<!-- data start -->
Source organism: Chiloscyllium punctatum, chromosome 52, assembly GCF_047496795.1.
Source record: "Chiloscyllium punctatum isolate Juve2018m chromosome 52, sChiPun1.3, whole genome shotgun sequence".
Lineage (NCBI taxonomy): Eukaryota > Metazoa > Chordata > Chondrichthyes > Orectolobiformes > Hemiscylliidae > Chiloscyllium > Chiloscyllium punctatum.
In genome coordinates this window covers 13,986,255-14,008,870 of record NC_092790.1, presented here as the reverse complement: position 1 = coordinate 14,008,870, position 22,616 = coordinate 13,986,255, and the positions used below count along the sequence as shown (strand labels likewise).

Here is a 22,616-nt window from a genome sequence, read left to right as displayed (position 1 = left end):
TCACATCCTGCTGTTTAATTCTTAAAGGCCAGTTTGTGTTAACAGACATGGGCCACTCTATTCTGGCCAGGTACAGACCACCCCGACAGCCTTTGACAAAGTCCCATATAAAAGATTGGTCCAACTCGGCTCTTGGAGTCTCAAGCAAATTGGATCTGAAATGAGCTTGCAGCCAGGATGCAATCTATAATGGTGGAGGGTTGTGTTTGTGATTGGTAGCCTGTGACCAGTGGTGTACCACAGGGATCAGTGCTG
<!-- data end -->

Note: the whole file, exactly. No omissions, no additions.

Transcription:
Source organism: Chiloscyllium punctatum, chromosome 52, assembly GCF_047496795.1.
Source record: "Chiloscyllium punctatum isolate Juve2018m chromosome 52, sChiPun1.3, whole genome shotgun sequence".
Lineage (NCBI taxonomy): Eukaryota > Metazoa > Chordata > Chondrichthyes > Orectolobiformes > Hemiscylliidae > Chiloscyllium > Chiloscyllium punctatum.
In genome coordinates this window covers 13,986,255-14,008,870 of record NC_092790.1, presented here as the reverse complement: position 1 = coordinate 14,008,870, position 22,616 = coordinate 13,986,255, and the positions used below count along the sequence as shown (strand labels likewise).

Here is a 22,616-nt window from a genome sequence, read left to right as displayed (position 1 = left end):
TCACATCCTGCTGTTTAATTCTTAAAGGCCAGTTTGTGTTAACAGACATGGGCCACTCTATTCTGGCCAGGTACAGACCACCCCGACAGCCTTTGACAAAGTCCCATATAAAAGATTGGTCCAACTCGGCTCTTGGAGTCTCAAGCAAATTGGATCTGAAATGAGCTTGCAGCCAGGATGCAATCTATAATGGTGGAGGGTTGTGTTTGTGATTGGTAGCCTGTGACCAGTGGTGTACCACAGGGATCAGTGCTG